Sadc Tribunal back

via Sadc Tribunal back August 14, 2014 by Paidamoyo Muzulu

SOUTHERN Africa Development Community (Sadc) member states will this week sign the new Tribunal Protocol to re-establish the bloc’s court of appeal that was disbanded in 2010 after Zimbabwe protested its alleged biased ruling on the land reform programme.

Then the tribunal had ordered the Zimbabwean government to stop its seizure of white-owned farms and compensate the affected farmers.

Since then the bloc has been consulting member states to come up with a new protocol that would be endorsed this week.

The tribunal that was headquartered in Namibia’s capital, Windhoek, had jurisdiction over the following countries: Angola, Botswana, Democratic Republic of Congo, Lesotho, Madagascar, Malawi, Mauritius, Mozambique, Namibia, South Africa, Swaziland, Tanzania, Zambia and Zimbabwe.

“The new protocol will come into force at the Sadc Summit at Victoria Falls,” a member of the Zimbabwean delegation working on the committee confirmed.

“The tribunal, like other organs of Sadc, will still receive most of its budget support from multilateral institutions,” the source added.

The bloc at the 2012 Maputo summit in its communiqué said: “Sadc leaders resolved that a new Protocol on the Tribunal should be negotiated and its mandate confined to interpretation of the Sadc Treaty and Protocols relating to disputes between Member States.”
The new tribunal thus will be significantly and substantially different to the original which allowed individuals to approach the court with their cases against their governments.
Decisions of the tribunal were final.
The tribunal’s life came to an unexpected halt after Zimbabwean white commercial farmers approached the court to declare the country’s land reform exercise as racist and unconstitutional.
The court ruled in the farmers’ favour and since then the
matter is still pending in South African courts after Zimbabwe refused to comply with the court’s order.
The tribunal had 10 judges, of whom five were regular members who sat on most cases.
Zimbabwe was represented on the bench by Justice Antonia Guvava who has since returned home and joined the Supreme Court bench.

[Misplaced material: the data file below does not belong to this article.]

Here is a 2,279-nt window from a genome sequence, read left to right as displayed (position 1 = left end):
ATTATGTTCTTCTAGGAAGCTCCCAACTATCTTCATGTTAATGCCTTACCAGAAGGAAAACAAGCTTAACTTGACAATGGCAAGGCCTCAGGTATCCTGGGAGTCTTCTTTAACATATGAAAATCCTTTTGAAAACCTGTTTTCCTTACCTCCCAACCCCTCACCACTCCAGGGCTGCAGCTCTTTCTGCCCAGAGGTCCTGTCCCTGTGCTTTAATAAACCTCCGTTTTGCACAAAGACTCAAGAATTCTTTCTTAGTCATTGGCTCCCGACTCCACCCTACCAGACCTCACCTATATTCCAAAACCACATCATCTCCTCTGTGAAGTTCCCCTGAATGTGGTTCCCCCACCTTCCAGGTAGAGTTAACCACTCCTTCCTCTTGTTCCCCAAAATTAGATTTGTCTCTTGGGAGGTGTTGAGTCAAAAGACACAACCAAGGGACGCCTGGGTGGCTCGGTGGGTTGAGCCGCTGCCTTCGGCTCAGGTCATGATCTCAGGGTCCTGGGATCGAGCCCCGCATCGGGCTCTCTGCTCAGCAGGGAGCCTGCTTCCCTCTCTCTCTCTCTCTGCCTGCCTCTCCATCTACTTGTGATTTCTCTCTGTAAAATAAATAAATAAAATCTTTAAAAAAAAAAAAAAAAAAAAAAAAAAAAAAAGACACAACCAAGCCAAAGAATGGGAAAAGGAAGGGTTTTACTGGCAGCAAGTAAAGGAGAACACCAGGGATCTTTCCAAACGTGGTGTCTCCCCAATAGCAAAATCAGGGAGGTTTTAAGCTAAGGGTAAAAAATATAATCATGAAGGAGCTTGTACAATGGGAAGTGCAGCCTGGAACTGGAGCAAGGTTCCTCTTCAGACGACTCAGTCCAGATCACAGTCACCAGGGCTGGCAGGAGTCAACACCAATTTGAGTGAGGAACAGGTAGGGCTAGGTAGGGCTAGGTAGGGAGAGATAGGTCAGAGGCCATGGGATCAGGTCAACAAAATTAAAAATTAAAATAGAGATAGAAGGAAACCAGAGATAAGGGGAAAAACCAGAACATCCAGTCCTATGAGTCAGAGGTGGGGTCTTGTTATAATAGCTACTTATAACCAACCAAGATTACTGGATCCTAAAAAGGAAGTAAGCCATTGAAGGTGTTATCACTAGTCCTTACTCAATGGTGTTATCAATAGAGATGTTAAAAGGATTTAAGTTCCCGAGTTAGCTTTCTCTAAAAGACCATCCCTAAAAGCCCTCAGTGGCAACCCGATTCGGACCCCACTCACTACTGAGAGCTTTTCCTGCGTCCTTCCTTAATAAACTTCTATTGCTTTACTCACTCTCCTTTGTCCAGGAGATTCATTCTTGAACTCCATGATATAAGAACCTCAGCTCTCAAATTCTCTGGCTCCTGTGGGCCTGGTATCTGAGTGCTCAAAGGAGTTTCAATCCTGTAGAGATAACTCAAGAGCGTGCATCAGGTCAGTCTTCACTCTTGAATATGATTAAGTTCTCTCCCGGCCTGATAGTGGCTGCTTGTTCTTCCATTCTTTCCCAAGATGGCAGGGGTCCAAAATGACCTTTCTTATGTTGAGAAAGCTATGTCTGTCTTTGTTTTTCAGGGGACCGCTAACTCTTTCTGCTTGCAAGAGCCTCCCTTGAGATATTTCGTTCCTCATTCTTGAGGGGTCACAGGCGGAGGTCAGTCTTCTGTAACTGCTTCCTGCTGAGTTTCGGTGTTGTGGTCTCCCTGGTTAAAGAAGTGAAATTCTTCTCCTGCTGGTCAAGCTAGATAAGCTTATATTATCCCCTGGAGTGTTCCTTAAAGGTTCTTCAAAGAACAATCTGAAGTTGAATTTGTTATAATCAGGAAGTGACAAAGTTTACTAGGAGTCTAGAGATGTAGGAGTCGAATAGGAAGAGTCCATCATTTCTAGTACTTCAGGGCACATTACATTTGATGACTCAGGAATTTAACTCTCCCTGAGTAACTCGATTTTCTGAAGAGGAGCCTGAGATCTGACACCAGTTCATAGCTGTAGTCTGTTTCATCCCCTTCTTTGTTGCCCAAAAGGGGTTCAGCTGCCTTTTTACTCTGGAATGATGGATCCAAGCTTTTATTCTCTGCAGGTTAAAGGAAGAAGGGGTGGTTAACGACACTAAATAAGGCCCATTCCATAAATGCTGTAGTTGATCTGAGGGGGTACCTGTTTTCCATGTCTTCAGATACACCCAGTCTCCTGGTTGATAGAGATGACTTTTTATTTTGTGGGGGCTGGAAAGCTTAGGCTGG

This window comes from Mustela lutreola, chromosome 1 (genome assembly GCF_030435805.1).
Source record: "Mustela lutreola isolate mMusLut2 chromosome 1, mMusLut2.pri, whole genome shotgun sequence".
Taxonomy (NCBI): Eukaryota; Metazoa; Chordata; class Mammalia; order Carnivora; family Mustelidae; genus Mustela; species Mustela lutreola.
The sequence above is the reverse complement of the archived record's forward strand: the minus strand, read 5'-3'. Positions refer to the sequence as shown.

• comment-avatar

    Why bother? If a country disagrees with a ruling, they can just ignore it like Zimbabwe did. None of the other members gave a monkeys – they just disbanded it with barely a shrug. That’s such a serious lack of resolve, what hope is there if one day there is an actual conflict?

  • comment-avatar
    Petal 9 years ago

    The trouble with these idiots they cannot run anything including this organisation without funding it themselves – they have to scrounge around

  • comment-avatar

    A paper tiger for sure…

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    Doris 9 years ago

    So, if the farmers case is still pending despite the fact that the Tribunal ruled in their Favour, does this mean that their case will be re heard? Or am I just farting in the wind?

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    Simply Simon 9 years ago

    This is a tragedy for people of all races who live in SADC….. Governments that override the law when it does not suit them…and then change the law…a president set by Zimbabwe during the Land Reform Program… if you lose a case, change the law.

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    pro truth 9 years ago

    This is a tragedy for the 250 million people in SADC have been deprived of a court of last resort when their own justice systems fail them – as they periodically will. The vison of the leaders who wrote the SADC Treaty has been undemocratically betrayed. Only criminals are afraid of justice.